Such was a typical strike, the entire operation being distinctly visible from my position in the stern of the dinghy. When the bait was swallowed or taken entirely into the mouth, I would slowly reel in until all the slack was taken ; by that time the barracuda would feel the fine copper-wire leader and would give a convulsive shake of its head, then fairly leap into motion, as it tore the line from the reel, becoming at once a type of activity. Fifty, one hundred or more feet of the line were taken before its rush was stopped, then like an arrow it circled the boat, hissing along the surface as I jumped for the bow and as I hooked it, whirling the light dinghy about and towing it up the channel as would a small shark. Slowly the reel would eat up the line, and finally, seeing the boat, the fish would dash down with an impetuous rush, making the click sing again, rising to circle the boat once more and again slowly coming in after a splendid display of strength and power. Such a fish would often defy a single man, trying to gaff his own fish, for an hour and then drench him, as it thrashed the water in a final struggle, snapping viciously and seizing the woodwork in its ugly teeth in rage or agony.

Another method of taking the large barracuda was to have a boatman row me along the channels, and troll, using mullet or sardine bait; but the most satisfactory method was to first attract their attention, then take them when all their movements could be observed. The capture of a six-foot barracuda is by no means an easy matter if the rod is used, and even with a cast-line the fish makes a long and vigorous fight, never giving up. The tackle employed in this sport was similar to that used in white sea-bass fishing ; but the line should be light, a number twelve cuttyhunk ; that is, if the angler wishes to fairly match his skill with that of the fish. The leader should be a long, slender, copper wire ; the hook small (I preferred a 2/0 O'Shaughnessy, though many use a larger hook) ; the bait proportioned to the size of the fish. For the largest barracuda a mullet four inches long is sufficient. It is a purely carnivorous fish, requiring bait with shining sides, like mullet, sardines, gar, young of their own kind, scorning, at least in my experience, crayfish, shrimp, worms, conch, and other baits in vogue on the reef for other fishes.

This barracuda affords excellent sport in all stages of its growth, the young, from one to two feet long, being very gamy and remarkably cunning. A favorite place for them was off the shores of a key from which I could distinctly see every object thirty or forty feet from shore. The fishes could be seen lying motionless a few inches from the bottom, so simulating it in color and tint, that they often appeared the very ghost of fishes or shadows, the latter, under the noonday sun, being more conspicuous than the fish. In this case I used live or dead bait and cast far beyond them, then manipulating the line with the greatest caution so that the bait could be dragged within their line of vision. The moment a barracuda noticed the dazzling silver of its sides, it would move slowly toward it. For this sport my rod was a nine or ten ounce bass rod slightly shortened, so that it would not be too pliable, as I found that a twenty-four-inch barracuda is the superior of a much larger lake trout. On would move the barracuda, as though propelled by some mysterious force, until its pointed muzzle penetrated the very sand beneath the bait, which, if dead, I now gently moved to make it simulate life. The fish would gaze at it for a few seconds, then back off to move slowly forward again, tipping it over, as though wondering what was the matter ; and if there was anything suspicious about it, at this stage my fishing often ended. They confessed to an overweening curiosity, nosed the bait and moved it, when I succeeded in making it struggle, but often would not take it. Again my patience would be rewarded by the lightninglike snap, and the fish would rise proudly to later take me knee-deep into the water to save the slender rod or line.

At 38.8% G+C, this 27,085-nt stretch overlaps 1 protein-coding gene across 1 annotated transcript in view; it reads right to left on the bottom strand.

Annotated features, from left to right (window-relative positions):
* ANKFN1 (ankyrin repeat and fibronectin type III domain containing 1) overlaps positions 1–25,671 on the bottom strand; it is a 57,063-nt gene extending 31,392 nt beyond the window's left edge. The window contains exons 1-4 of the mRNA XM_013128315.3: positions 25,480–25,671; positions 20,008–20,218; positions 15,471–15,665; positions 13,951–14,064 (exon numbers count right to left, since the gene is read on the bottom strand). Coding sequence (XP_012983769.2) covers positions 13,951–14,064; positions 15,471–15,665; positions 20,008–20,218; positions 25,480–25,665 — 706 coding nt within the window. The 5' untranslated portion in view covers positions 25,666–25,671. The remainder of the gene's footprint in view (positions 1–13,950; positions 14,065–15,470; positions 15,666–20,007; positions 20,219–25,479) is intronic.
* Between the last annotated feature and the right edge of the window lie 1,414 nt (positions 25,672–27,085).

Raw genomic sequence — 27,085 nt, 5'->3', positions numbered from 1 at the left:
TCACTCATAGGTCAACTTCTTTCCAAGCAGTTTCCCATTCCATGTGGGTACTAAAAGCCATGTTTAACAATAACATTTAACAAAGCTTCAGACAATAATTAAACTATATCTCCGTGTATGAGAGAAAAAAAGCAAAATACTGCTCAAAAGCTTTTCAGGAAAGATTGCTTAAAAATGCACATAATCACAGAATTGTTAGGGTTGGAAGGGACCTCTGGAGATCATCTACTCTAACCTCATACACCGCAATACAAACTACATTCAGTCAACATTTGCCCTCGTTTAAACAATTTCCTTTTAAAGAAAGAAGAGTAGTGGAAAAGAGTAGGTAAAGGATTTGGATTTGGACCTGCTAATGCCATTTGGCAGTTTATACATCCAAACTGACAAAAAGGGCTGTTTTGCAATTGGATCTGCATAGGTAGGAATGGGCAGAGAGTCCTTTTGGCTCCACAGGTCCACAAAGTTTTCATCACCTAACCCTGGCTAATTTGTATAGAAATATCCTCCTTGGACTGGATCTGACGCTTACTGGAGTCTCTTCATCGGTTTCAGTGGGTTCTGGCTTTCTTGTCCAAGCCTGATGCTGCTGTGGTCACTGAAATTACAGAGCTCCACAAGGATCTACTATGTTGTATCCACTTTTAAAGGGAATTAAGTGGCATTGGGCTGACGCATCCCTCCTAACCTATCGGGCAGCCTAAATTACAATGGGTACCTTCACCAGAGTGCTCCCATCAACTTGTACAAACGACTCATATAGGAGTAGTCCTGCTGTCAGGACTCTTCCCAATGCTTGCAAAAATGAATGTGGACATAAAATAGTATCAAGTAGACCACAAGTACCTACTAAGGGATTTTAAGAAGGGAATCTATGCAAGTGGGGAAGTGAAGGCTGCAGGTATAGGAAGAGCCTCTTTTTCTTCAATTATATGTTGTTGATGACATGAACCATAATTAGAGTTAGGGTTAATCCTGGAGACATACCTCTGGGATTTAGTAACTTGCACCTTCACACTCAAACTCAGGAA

The bait of baits is a live, vigorous sardine or the "shad " referred to, and frequently I had negro boys accompany me along shore with a fine cast-net, or a long piece of mosquito bar, with which small fry could be taken and used fresh from the water when a good-sized barracuda was located. Such lures would rarely, if ever, be refused, though I have known certain fishes to scorn every attempt to attract their attention. In fishing in deep water, peering down into the channel to watch the graceful jellyfishes or the long purple anchor chains of the physalia as it moved along, I have seen the muzzle of a huge barracuda come into view, the arrowlike form moving gracefully, imperceptibly by, like some grotesque torpedo with staring black eyes. Such fishes are dreaded by old " reefers," and many stories are related, especially of the Bahama barracuda, which suggest that as regards fierceness, the fish should be classed with the shark. Yet it was my custom with others to swim across and through a deep channel daily where large barracudas were abundant, and so-called man-eaters more so ; but we were never disturbed, and the only reliable instance of a barracuda attacking a swimmer, that came under my notice, was the one referred to. Regarding the vicious reputation of the great fish, Jordan and Evermann say that it is " sometimes dangerous to bathers, being fierce as a shark."

The barracuda is an edible fish. Outside what might be termed " pan-fishes," as yellowtails, grunts, and a few others which are excellent, I would give it the first place ; yet on the Cuban coast and in some of the West India Islands the fish is supposed to be poisonous at times. This was certainly not true seventy miles from Cuba, where I caught and ate the fish every month in the year. At Bahama and along the reefs of the West India Islands and at our province of Porto Rico the barracuda attains, according to common report, a very large size, eight feet being mentioned as its maximum growth by the United States Fish Commission.

Of the habits of the great barracuda in its solitudes, little is known. The fish so interested me by its singular personality that I watched it whenever opportunity offered, and it was always the uncompromising foe to small fry, lurking near schools of sardines or mullets, creeping upon them with the slightest display of motion on the part of its fins, conveying the impression of a Machiavellian cunning, of ferocity coupled with " ways that are dark," its entire make-up being suggestive of the tiger which creeps upon its victim and delights in playing with it.